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Michael Talei Headshot

Keeps Jobs in America by Freelancing to Students

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It's 2 in the morning. I need to be up in 4 hours and am already exhausted from a long day of work, but instead of sleeping I'm awake on my computer. I'm talking to Parshant who is a web developer I hired from India. Before, I would outsource my business needs to workers in foreign countries. Let me tell you why I would never do that again and how people can benefit from hiring students right here in America.

When it comes to hiring people, there are only two options -- get someone who's local and a professional, or go overseas and outsource your operation. If money was not an issue, we would all hire local pros to do the job. Even then you're competing for a limited supply of talent against much larger companies that have more money and perks to offer employees. There's such a pressing shortage of talent that the most influential people in Silicon Valley, from Facebook CEO Mark Zuckerberg to Yahoo CEO Marissa Mayer and Google Chairman Eric Schmidt, have formed FWD.US to support immigration reform.

Another option is to hire people in places like India and China, where differences in time zone, language, and cultural barriers make it difficult. The overall quality of work is often lower than American standards and you will end up spending more on the time wasted repeating something that was not done right the first time. To make sure you are only hiring American educated talent, I created so that a student must prove an affiliation with one of our schools before signing up.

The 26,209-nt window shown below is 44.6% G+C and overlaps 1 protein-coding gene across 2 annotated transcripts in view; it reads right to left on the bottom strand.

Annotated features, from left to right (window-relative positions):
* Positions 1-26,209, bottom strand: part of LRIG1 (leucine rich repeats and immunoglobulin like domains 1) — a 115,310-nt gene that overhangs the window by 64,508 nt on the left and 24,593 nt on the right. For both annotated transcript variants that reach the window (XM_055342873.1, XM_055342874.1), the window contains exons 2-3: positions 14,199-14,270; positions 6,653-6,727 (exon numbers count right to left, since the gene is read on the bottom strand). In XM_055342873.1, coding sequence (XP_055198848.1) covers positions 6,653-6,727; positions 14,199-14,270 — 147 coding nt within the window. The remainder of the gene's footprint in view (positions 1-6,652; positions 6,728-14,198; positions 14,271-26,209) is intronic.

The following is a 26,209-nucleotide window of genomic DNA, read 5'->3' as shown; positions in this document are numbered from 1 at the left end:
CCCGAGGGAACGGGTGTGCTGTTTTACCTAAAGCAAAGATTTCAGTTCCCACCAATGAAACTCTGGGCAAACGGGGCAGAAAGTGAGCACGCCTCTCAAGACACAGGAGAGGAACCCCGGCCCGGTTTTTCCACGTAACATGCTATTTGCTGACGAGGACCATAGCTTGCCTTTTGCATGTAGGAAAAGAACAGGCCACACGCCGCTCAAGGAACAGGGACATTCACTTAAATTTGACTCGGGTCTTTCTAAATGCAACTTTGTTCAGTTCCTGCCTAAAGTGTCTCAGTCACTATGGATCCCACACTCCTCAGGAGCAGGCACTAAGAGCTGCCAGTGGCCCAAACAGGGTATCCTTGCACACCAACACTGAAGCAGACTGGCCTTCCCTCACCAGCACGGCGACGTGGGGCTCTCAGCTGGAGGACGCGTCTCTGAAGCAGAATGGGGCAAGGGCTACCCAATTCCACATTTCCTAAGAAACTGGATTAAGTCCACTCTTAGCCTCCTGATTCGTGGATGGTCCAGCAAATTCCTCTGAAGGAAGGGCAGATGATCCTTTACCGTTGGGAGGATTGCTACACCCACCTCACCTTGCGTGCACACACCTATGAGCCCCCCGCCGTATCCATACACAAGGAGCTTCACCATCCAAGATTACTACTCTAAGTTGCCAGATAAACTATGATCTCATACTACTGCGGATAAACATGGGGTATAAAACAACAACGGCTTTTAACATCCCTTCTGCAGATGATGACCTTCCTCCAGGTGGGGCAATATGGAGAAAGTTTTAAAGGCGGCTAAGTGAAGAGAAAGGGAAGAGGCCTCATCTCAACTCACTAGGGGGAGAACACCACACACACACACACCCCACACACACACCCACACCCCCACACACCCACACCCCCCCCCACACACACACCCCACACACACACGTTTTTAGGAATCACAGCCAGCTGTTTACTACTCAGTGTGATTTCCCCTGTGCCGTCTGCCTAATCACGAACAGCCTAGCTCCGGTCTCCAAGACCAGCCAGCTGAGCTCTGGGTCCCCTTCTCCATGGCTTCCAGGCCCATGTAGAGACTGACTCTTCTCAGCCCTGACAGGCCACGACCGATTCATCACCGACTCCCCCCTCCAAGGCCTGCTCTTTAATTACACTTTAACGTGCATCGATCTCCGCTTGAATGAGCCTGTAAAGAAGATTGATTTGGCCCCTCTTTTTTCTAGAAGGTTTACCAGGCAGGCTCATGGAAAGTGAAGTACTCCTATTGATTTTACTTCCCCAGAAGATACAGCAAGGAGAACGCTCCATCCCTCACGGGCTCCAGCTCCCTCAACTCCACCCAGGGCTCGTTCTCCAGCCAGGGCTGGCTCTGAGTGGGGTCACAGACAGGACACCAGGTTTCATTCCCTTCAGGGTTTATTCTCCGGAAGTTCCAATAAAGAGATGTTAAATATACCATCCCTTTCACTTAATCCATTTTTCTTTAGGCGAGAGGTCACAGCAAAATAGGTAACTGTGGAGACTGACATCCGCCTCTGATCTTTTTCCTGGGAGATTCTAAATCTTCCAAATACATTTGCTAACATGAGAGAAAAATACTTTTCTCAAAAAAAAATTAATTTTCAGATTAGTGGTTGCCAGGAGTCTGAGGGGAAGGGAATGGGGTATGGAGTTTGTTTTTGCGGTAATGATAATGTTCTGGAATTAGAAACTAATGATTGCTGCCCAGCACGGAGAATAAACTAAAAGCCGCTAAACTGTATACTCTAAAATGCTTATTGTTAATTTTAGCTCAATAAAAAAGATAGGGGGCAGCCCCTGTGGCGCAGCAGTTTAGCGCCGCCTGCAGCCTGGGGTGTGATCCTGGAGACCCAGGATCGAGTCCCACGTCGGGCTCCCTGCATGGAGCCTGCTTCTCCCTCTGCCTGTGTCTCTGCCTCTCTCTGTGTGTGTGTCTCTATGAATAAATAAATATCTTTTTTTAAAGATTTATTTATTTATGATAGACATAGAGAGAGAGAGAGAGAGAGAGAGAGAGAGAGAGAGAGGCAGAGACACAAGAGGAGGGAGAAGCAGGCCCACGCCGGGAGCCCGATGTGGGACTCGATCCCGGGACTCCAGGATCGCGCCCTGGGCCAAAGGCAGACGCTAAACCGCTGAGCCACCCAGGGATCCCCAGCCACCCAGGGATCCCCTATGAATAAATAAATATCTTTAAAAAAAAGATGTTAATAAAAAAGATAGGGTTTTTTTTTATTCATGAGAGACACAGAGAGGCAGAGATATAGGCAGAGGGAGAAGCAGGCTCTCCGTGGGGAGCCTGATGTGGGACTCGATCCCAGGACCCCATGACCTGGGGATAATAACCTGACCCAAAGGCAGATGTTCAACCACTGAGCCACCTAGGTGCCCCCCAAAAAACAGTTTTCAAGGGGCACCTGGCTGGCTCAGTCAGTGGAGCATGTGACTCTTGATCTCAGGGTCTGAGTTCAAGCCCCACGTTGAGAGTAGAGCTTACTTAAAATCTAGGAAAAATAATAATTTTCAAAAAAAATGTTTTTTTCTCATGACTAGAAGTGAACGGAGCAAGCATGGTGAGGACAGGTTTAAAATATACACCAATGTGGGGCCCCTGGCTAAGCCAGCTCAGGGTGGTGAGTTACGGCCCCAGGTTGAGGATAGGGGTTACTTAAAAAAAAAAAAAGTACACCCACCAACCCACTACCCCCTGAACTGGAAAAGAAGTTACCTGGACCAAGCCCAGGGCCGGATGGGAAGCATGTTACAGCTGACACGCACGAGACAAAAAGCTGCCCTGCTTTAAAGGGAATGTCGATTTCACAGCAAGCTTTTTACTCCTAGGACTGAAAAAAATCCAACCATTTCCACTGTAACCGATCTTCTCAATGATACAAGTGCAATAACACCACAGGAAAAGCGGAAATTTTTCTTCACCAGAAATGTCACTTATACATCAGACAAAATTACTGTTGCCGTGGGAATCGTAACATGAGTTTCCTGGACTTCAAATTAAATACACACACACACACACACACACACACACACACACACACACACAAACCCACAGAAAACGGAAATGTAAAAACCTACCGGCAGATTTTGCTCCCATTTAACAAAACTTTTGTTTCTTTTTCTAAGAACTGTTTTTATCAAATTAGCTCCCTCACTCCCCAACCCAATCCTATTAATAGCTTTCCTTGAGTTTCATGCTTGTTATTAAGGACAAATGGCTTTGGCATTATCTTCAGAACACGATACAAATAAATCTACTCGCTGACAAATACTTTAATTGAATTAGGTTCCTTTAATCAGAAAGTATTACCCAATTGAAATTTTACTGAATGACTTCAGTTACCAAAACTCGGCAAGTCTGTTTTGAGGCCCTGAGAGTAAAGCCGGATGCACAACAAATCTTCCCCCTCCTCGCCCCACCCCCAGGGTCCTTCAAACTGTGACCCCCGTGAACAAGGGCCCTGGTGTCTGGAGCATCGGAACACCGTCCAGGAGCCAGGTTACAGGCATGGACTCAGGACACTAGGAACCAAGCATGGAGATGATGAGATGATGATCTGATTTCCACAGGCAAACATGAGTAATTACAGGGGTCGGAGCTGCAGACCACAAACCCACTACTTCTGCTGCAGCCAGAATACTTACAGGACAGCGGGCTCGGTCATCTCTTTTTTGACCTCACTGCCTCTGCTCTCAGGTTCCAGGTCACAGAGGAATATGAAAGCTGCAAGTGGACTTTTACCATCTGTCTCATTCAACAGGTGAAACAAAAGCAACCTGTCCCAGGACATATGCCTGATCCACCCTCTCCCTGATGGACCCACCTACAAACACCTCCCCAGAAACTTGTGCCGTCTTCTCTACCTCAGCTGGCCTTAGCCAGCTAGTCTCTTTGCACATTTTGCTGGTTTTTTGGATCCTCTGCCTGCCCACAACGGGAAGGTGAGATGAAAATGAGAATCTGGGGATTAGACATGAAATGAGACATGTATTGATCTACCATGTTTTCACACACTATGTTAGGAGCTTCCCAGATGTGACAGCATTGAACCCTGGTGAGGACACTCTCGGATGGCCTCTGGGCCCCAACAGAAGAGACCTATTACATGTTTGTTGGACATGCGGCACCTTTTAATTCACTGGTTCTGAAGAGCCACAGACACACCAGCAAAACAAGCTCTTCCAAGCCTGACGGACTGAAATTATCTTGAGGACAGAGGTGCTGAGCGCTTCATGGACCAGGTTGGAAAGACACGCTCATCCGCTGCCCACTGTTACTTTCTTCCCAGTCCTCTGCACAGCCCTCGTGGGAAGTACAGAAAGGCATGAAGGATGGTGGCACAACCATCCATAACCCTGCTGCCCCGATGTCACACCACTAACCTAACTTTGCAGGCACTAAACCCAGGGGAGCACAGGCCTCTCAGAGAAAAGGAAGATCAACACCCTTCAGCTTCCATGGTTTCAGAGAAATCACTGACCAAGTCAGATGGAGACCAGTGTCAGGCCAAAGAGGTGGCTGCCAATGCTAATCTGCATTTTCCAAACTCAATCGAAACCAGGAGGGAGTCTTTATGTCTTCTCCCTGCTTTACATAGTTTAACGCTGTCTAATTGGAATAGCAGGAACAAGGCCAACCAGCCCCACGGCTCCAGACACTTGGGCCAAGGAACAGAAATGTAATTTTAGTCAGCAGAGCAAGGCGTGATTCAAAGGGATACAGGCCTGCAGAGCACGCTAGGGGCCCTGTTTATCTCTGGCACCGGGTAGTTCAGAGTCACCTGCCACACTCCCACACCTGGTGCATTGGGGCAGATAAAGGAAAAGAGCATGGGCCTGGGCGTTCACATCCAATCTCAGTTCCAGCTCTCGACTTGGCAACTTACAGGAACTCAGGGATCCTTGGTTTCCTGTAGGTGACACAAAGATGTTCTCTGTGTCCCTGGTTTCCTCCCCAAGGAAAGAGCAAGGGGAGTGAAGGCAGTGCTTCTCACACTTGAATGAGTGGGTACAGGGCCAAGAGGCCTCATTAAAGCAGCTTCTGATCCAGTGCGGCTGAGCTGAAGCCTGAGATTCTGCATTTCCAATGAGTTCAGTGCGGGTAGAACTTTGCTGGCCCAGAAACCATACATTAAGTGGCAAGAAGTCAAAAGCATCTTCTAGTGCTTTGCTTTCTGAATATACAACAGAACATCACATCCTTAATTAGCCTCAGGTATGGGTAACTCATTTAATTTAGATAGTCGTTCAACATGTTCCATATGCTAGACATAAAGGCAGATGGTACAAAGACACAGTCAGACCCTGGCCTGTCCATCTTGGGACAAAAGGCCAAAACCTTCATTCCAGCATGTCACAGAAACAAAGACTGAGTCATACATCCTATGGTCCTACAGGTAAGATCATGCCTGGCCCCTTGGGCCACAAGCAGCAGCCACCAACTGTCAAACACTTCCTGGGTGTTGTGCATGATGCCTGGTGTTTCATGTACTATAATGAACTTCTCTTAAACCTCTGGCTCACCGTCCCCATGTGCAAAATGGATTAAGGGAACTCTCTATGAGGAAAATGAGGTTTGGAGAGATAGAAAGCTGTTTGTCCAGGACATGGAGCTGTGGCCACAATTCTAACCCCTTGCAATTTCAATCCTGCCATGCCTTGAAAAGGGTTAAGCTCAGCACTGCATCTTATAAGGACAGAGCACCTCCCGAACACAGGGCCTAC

Prior to, students were limited in their options as to how they could work while in school. They could either take up an internship, where they would be underappreciated and underpaid if paid at all. They would be bossed around, have a lot of boring busy work, and ultimately not achieve the level of experience they were hoping for when they joined the company as an intern.

Students can choose to take a part-time entry level job, such as at Starbucks or at their school library. They would make some money but it would do nothing for their career goals. In the year 2013, where teens are innovators and entrepreneurs, there is no doubt that students are extremely talented. Freelance is a great way for them to use their skills, earn an income, gain real work experience, and develop employer relationships. The contacts they make freelancing can help the students land a great job right after graduating college.

Our schools are the biggest producers of talent in the world. I've seen employers hire students for writing projects from the best journalism schools and parents hire students majoring in a specific subject from an Ivy League to tutor their kids, and this is all happening on Freelancing your work to students not only helps your own needs, but if we see more American companies following this trend then more jobs will stay here and our entire nation would benefit as a result.